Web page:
SAN DIEGO — The Padres are one win away from slaying that dragon on the freeway — and they might not even need to drive back up Interstate 5 to do it.
Petco Park’s first playoff game in front of fans in 16 years brought the goods. San Diego packed the place well before the first pitch, golden towels waving and a cacophony of noise from the start.
The priests responded with edge of your seat 2-1 win in Friday’s Game 3 against the Dodgers. They now lead the National League Division Series by that same total and can earn their first trip to the NL Championship Series since 1998 with a win in Game 4 on Saturday night.
“We will come tomorrow,” Juan Soto said “We will not rest because we have the lead. We have to do it. A lot of people in this clubhouse, they’re hungry to go out there and beat those guys.”
“One win away,” the Padres’ third baseman said Manny Machado. “But they’re a good ball club over there. They will bring everything tomorrow. We just have to go out there and take care of our business. We have big game Joe on the mound.”
If Friday night was any indication, they’ll have quite the home advantage as well. The 45,137 in attendance marked the largest crowd at Petco Park for a postseason game.
The Padres won two playoff games in the East Village in the midst of the pandemic-shortened 2020 season. But they never won a playoff game in front of fans at Petco Park. Those fans were suitably furious on Friday.
“It was probably the best crowd I’ve ever thrown before,” the Game 3 starter said. Blake Snell. “The energy was electric the whole time.”
Snell made his first postseason start against the Dodgers since his infamous fast hook in Game 6 of the 2020 World Series. He was mostly sharp, allowing just one run over 5 1/3 innings. Snell struck out six and worked around a lot of traffic.
When Max Muncy doubled with one out in the sixth, Snell’s night was done, and he walked out to a standing ovation. Unlike that start in Game 6 of the World Series, his bullpen got the job done. The San Diego relief corps continued its dominant run with 3 2/3 scoreless frames and has not allowed a Dodgers run in 12 2/3 innings this series.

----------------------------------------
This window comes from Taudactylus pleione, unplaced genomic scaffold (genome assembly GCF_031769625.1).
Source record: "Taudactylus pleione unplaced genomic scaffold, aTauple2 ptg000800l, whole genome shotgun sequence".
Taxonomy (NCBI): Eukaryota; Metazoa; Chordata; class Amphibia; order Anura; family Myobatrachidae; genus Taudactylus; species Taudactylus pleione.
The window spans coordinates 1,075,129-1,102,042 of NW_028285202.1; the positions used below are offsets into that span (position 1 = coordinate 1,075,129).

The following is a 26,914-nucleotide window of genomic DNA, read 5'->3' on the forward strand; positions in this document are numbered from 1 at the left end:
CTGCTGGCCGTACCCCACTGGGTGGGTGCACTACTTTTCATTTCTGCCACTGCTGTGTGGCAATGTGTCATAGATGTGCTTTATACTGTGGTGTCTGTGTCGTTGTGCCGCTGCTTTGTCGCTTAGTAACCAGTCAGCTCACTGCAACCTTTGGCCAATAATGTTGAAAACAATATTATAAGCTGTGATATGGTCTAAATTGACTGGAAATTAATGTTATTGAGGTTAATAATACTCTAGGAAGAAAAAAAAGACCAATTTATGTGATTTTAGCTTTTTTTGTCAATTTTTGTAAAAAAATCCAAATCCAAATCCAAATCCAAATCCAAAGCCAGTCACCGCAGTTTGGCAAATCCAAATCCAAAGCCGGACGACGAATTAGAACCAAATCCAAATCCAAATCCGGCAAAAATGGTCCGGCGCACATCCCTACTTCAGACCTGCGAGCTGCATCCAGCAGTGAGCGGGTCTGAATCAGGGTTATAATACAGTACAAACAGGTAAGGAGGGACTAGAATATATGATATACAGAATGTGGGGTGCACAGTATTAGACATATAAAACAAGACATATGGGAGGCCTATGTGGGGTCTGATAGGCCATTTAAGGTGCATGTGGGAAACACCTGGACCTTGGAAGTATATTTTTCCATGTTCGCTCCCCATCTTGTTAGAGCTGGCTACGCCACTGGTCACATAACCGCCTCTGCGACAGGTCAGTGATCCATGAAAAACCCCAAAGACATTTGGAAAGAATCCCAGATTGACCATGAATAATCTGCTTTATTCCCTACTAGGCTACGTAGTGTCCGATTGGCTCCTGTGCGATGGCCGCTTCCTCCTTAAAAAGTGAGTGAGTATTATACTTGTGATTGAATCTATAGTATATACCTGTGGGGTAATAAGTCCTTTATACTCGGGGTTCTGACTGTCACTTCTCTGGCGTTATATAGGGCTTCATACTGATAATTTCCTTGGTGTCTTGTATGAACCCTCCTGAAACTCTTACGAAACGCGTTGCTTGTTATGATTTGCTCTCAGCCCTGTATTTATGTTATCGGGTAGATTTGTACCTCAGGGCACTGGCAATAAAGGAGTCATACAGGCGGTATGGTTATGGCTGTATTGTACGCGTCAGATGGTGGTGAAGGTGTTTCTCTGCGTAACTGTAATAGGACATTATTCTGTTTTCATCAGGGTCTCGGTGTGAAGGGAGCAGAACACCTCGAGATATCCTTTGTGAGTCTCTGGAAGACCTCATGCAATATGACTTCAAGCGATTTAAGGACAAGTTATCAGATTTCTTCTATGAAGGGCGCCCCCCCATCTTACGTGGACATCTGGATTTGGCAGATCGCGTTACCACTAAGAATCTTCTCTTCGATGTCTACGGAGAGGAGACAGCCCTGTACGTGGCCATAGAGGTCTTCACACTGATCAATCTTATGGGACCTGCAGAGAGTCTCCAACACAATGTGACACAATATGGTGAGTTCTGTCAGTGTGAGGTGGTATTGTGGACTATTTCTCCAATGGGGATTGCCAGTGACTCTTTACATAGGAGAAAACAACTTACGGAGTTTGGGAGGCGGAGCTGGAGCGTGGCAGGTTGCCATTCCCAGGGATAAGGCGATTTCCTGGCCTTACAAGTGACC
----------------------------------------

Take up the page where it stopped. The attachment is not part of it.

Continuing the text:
“All those guys were incredible,” Soto said. “I think this is one of the coolest bullpens I’ve ever seen. … They show it.”
With a bullpen like this, the Padres feel awfully confident when they get an early lead. On Friday evening, they immediately jumped on top. Jake CronenworthSan Diego’s RBI single gave it a 1-0 advantage in the first inning. Trent Grisham‘s solo shot — his postseason-leading third home run — doubled that lead in the fourth. It turned out to be decisive.
Grisham, who finished the regular season with the lowest batting average among all qualifiers, is in the midst of one of the best postseasons in Padres history. His three home runs are already one shy of Jim Leyritz’s franchise playoff record.
“I’m really feeling myself again,” Grisham said.
A half inning later, the Dodgers scored their only run on Mookie Betts’ sacrifice fly. They threatened after that but would not score, finishing the night 0-for-9 with men in scoring position. With each escapist act, Petco Park grew a little crazier.
And when Josh Hader blasted a 99 mph fastball past Trayce Thompson to end it, the place erupted.
“This crowd was unbelievable,” Machado said. “It’s been fun — many years in the making.”
Amazingly, the pastors find themselves in control of the NLDS. In the history of best-of-five postseason series, teams holding a 2-1 lead have gone on to win the series 67 of 93 times (72%). In a Division Series with the current 2-2-1 format, teams up 2-1 and playing Game 4 in their home stadiums advanced 21 out of 26 times (81%). In 15 of those cases, the series ended in Game 4.
If the Padres can finish it off, they will have pulled off one of the sport’s truly monumental upsets. The Dodgers won 22 more games than the Padres during the regular season. No team has won a postseason series against a team as many games above them in the standings since the 1906 White Sox.
“It was a very good regular season, but like we said before, none of that matters,” Dodgers manager Dave Roberts said. “We’re in a five-game series against a very good ball club that we’re familiar with, and the team that plays the best baseball is going to win the series.
“Up to this point, they’ve played better than us.”
It’s a stark reversal from the regular season — and, really, the past decade. The Dodgers have won all six previous series this year. They’ve finished ahead of San Diego in the standings in every season since 2010. At the Trade Deadline, the Padres revised their roster with just this streak in mind; they had to overtake their rivals at some point.
It was then that president Peter Seidler proclaimed that the Dodgers are “the dragon on the highway that we are trying to kill.”
And there they sit, one win away from killing it.